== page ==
(250g) Self-Assembly of Molecules from iSAFT Density Functional Theory

Authors: 
Haghmoradi, A., Rice University
Wang, L., Rice University
Chapman, W. G., Rice University

Surfactants
reduce the interfacial tension making them an important additive in a number of
industrial and commercial applications from enhanced oil recovery to personal
care products (e.g., shampoo, detergents, etc).  Amphiphilic surfactants,
consisting of hydrophilic components and hydrophobic components, have been
studied experimentally and theoretically.  Due to the distinct interactions
between these two components and its surrounding molecules, surfactants can self-assemble
to form interesting microstructures, i.e. micelles, monolayer, etc, in the bulk
phase as well as at the interface.  For enhanced oil recovery, surfactants of different molecular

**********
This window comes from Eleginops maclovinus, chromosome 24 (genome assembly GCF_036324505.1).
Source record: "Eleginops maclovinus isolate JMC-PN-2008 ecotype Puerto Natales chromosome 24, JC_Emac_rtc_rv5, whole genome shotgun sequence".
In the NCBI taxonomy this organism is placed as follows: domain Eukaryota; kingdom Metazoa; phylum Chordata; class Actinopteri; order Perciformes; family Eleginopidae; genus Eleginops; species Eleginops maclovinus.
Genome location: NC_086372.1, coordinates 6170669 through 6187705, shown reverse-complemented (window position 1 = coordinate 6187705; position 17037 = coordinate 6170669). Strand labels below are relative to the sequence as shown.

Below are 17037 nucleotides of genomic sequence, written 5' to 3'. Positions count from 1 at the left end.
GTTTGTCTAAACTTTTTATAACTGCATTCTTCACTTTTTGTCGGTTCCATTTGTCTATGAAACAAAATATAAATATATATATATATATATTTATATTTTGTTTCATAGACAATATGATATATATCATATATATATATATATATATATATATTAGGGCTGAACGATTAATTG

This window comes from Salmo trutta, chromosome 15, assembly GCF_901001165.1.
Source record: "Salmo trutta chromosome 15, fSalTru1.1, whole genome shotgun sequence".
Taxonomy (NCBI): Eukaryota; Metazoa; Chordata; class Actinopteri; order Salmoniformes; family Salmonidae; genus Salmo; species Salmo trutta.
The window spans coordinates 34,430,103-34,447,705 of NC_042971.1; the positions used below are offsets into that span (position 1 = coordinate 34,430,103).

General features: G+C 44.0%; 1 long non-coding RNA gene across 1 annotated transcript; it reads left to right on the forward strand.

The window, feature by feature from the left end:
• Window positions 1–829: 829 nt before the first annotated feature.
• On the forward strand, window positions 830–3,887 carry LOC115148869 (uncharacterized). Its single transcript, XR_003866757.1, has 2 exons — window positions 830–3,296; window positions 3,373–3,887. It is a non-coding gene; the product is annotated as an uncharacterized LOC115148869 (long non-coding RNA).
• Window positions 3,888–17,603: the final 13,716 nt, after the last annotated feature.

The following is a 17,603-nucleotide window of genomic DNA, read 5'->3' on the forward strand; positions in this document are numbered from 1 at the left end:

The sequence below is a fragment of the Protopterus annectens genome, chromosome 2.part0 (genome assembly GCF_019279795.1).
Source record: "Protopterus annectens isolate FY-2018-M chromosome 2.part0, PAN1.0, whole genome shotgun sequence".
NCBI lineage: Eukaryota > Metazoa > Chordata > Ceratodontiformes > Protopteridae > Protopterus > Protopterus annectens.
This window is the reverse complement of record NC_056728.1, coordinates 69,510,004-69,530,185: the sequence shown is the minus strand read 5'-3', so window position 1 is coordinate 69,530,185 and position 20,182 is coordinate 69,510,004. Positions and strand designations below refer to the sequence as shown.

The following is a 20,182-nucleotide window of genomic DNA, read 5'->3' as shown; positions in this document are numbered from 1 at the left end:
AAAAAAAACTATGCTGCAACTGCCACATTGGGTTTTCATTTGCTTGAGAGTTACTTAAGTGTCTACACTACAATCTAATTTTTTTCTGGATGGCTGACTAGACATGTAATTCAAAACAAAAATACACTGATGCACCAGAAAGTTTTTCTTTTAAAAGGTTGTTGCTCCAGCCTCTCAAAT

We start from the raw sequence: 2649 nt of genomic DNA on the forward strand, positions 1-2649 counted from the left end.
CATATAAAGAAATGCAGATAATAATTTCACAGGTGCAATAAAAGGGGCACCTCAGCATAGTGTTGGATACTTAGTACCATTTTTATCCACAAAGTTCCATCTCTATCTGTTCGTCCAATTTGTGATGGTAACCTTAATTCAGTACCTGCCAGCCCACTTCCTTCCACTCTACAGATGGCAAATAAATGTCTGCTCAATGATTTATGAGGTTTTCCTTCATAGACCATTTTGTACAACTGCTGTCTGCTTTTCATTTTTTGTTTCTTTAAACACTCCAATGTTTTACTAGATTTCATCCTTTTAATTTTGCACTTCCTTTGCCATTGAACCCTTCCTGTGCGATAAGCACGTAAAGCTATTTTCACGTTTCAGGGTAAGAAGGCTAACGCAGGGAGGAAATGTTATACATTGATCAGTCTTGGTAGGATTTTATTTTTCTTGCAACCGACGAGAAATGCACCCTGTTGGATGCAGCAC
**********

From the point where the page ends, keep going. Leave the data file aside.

architecture as well as formulations are studied experimentally to create the
middle phase micro-emulsion phase that produces ultra-low interfacial
tension.  The trial and error experiments needed to produce the
microemulsion phase can be minimized by developing a theory that provides
insight into the system behavior.

A density
functional theory, also known as interfacial Statistical Associating Fluid
Theory (iSAFT), has been developed and utilized to study complex inhomogeneous
fluids.  In comparison with molecular simulation, the iSAFT free energy
functionals accurately predict molecular scale structuring while including the
effects of hydrogen bonding and molecular size and shape.  In the current
work, iSAFT is applied to study micelle formation of surfactants. The
dependence of micelle structure on the surfactant architecture and formulation is
obtained.  Further, the elements necessary to produce ultra-low interfacial
tension are investigated.

Figure
1. Density Profile of Micelle in Water